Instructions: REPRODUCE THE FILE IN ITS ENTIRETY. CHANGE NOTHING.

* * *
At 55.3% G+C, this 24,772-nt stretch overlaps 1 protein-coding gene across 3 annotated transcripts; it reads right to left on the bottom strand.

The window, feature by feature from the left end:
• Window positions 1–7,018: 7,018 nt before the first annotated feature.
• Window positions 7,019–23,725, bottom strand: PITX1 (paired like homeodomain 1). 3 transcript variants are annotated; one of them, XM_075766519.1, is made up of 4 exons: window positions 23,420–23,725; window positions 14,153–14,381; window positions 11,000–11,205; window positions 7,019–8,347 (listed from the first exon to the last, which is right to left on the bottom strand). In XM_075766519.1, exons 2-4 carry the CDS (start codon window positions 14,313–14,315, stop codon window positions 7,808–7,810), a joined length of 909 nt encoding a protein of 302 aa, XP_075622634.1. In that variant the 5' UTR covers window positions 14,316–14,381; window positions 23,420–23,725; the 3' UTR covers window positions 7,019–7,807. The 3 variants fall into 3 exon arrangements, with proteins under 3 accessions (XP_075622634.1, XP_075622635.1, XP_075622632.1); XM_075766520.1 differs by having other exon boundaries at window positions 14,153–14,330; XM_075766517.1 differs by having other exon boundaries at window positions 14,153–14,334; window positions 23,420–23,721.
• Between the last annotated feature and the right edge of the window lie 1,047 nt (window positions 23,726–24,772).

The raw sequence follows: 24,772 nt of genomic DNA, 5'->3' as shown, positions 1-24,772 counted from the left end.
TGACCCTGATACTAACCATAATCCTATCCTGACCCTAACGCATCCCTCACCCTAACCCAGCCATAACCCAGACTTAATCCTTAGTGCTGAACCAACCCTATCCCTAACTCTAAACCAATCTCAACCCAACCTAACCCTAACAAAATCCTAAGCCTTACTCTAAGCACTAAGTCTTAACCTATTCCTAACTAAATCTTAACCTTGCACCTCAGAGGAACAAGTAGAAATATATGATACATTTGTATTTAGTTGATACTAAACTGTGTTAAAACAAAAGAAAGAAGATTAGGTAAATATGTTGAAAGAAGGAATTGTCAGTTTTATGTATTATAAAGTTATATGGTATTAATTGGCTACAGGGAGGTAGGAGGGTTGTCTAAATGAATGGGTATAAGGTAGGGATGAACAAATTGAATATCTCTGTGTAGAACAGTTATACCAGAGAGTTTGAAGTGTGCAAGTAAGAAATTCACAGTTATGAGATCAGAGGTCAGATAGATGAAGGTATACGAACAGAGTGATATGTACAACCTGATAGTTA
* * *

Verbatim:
At 55.3% G+C, this 24,772-nt stretch overlaps 1 protein-coding gene across 3 annotated transcripts; it reads right to left on the bottom strand.

The window, feature by feature from the left end:
• Window positions 1–7,018: 7,018 nt before the first annotated feature.
• Window positions 7,019–23,725, bottom strand: PITX1 (paired like homeodomain 1). 3 transcript variants are annotated; one of them, XM_075766519.1, is made up of 4 exons: window positions 23,420–23,725; window positions 14,153–14,381; window positions 11,000–11,205; window positions 7,019–8,347 (listed from the first exon to the last, which is right to left on the bottom strand). In XM_075766519.1, exons 2-4 carry the CDS (start codon window positions 14,313–14,315, stop codon window positions 7,808–7,810), a joined length of 909 nt encoding a protein of 302 aa, XP_075622634.1. In that variant the 5' UTR covers window positions 14,316–14,381; window positions 23,420–23,725; the 3' UTR covers window positions 7,019–7,807. The 3 variants fall into 3 exon arrangements, with proteins under 3 accessions (XP_075622634.1, XP_075622635.1, XP_075622632.1); XM_075766520.1 differs by having other exon boundaries at window positions 14,153–14,330; XM_075766517.1 differs by having other exon boundaries at window positions 14,153–14,334; window positions 23,420–23,721.
• Between the last annotated feature and the right edge of the window lie 1,047 nt (window positions 23,726–24,772).

The raw sequence follows: 24,772 nt of genomic DNA, 5'->3' as shown, positions 1-24,772 counted from the left end.
TGACCCTGATACTAACCATAATCCTATCCTGACCCTAACGCATCCCTCACCCTAACCCAGCCATAACCCAGACTTAATCCTTAGTGCTGAACCAACCCTATCCCTAACTCTAAACCAATCTCAACCCAACCTAACCCTAACAAAATCCTAAGCCTTACTCTAAGCACTAAGTCTTAACCTATTCCTAACTAAATCTTAACCTTGCACCTCAGAGGAACAAGTAGAAATATATGATACATTTGTATTTAGTTGATACTAAACTGTGTTAAAACAAAAGAAAGAAGATTAGGTAAATATGTTGAAAGAAGGAATTGTCAGTTTTATGTATTATAAAGTTATATGGTATTAATTGGCTACAGGGAGGTAGGAGGGTTGTCTAAATGAATGGGTATAAGGTAGGGATGAACAAATTGAATATCTCTGTGTAGAACAGTTATACCAGAGAGTTTGAAGTGTGCAAGTAAGAAATTCACAGTTATGAGATCAGAGGTCAGATAGATGAAGGTATACGAACAGAGTGATATGTACAACCTGATAGTTA